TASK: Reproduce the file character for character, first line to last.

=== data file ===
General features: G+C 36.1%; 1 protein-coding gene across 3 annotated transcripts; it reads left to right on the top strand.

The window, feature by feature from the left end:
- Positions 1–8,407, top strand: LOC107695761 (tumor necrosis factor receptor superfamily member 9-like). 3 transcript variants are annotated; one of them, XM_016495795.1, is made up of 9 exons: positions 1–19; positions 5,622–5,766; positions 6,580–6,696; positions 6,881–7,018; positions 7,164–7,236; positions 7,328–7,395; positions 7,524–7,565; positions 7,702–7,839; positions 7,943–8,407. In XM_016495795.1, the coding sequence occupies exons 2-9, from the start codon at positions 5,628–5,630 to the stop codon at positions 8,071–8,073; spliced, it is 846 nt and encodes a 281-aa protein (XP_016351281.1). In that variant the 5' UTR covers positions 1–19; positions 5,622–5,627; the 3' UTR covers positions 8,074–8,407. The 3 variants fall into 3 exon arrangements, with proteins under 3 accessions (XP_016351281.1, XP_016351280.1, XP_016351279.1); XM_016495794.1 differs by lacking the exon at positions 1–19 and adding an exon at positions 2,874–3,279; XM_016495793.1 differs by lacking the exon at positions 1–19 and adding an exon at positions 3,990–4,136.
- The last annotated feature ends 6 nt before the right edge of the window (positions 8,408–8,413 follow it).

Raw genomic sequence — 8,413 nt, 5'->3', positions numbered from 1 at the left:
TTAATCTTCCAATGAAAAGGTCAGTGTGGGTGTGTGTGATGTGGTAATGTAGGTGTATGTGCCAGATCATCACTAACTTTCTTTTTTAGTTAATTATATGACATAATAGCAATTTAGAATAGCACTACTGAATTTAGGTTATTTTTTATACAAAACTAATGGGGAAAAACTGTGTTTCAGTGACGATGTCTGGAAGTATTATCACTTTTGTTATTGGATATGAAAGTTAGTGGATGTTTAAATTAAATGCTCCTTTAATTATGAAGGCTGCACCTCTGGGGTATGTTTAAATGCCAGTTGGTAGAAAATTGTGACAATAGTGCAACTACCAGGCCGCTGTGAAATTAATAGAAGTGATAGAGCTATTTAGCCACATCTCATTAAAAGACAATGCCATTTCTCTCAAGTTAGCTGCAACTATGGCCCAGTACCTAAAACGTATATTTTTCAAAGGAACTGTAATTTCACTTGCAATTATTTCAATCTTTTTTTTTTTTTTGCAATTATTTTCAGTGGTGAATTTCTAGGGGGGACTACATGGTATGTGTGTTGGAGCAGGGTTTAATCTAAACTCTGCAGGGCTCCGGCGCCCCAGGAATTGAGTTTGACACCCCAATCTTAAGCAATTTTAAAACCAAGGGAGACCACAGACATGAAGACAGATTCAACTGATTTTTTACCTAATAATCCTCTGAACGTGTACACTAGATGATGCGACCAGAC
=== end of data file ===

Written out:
General features: G+C 36.1%; 1 protein-coding gene across 3 annotated transcripts; it reads left to right on the top strand.

The window, feature by feature from the left end:
- Positions 1–8,407, top strand: LOC107695761 (tumor necrosis factor receptor superfamily member 9-like). 3 transcript variants are annotated; one of them, XM_016495795.1, is made up of 9 exons: positions 1–19; positions 5,622–5,766; positions 6,580–6,696; positions 6,881–7,018; positions 7,164–7,236; positions 7,328–7,395; positions 7,524–7,565; positions 7,702–7,839; positions 7,943–8,407. In XM_016495795.1, the coding sequence occupies exons 2-9, from the start codon at positions 5,628–5,630 to the stop codon at positions 8,071–8,073; spliced, it is 846 nt and encodes a 281-aa protein (XP_016351281.1). In that variant the 5' UTR covers positions 1–19; positions 5,622–5,627; the 3' UTR covers positions 8,074–8,407. The 3 variants fall into 3 exon arrangements, with proteins under 3 accessions (XP_016351281.1, XP_016351280.1, XP_016351279.1); XM_016495794.1 differs by lacking the exon at positions 1–19 and adding an exon at positions 2,874–3,279; XM_016495793.1 differs by lacking the exon at positions 1–19 and adding an exon at positions 3,990–4,136.
- The last annotated feature ends 6 nt before the right edge of the window (positions 8,408–8,413 follow it).

Raw genomic sequence — 8,413 nt, 5'->3', positions numbered from 1 at the left:
TTAATCTTCCAATGAAAAGGTCAGTGTGGGTGTGTGTGATGTGGTAATGTAGGTGTATGTGCCAGATCATCACTAACTTTCTTTTTTAGTTAATTATATGACATAATAGCAATTTAGAATAGCACTACTGAATTTAGGTTATTTTTTATACAAAACTAATGGGGAAAAACTGTGTTTCAGTGACGATGTCTGGAAGTATTATCACTTTTGTTATTGGATATGAAAGTTAGTGGATGTTTAAATTAAATGCTCCTTTAATTATGAAGGCTGCACCTCTGGGGTATGTTTAAATGCCAGTTGGTAGAAAATTGTGACAATAGTGCAACTACCAGGCCGCTGTGAAATTAATAGAAGTGATAGAGCTATTTAGCCACATCTCATTAAAAGACAATGCCATTTCTCTCAAGTTAGCTGCAACTATGGCCCAGTACCTAAAACGTATATTTTTCAAAGGAACTGTAATTTCACTTGCAATTATTTCAATCTTTTTTTTTTTTTTGCAATTATTTTCAGTGGTGAATTTCTAGGGGGGACTACATGGTATGTGTGTTGGAGCAGGGTTTAATCTAAACTCTGCAGGGCTCCGGCGCCCCAGGAATTGAGTTTGACACCCCAATCTTAAGCAATTTTAAAACCAAGGGAGACCACAGACATGAAGACAGATTCAACTGATTTTTTACCTAATAATCCTCTGAACGTGTACACTAGATGATGCGACCAGAC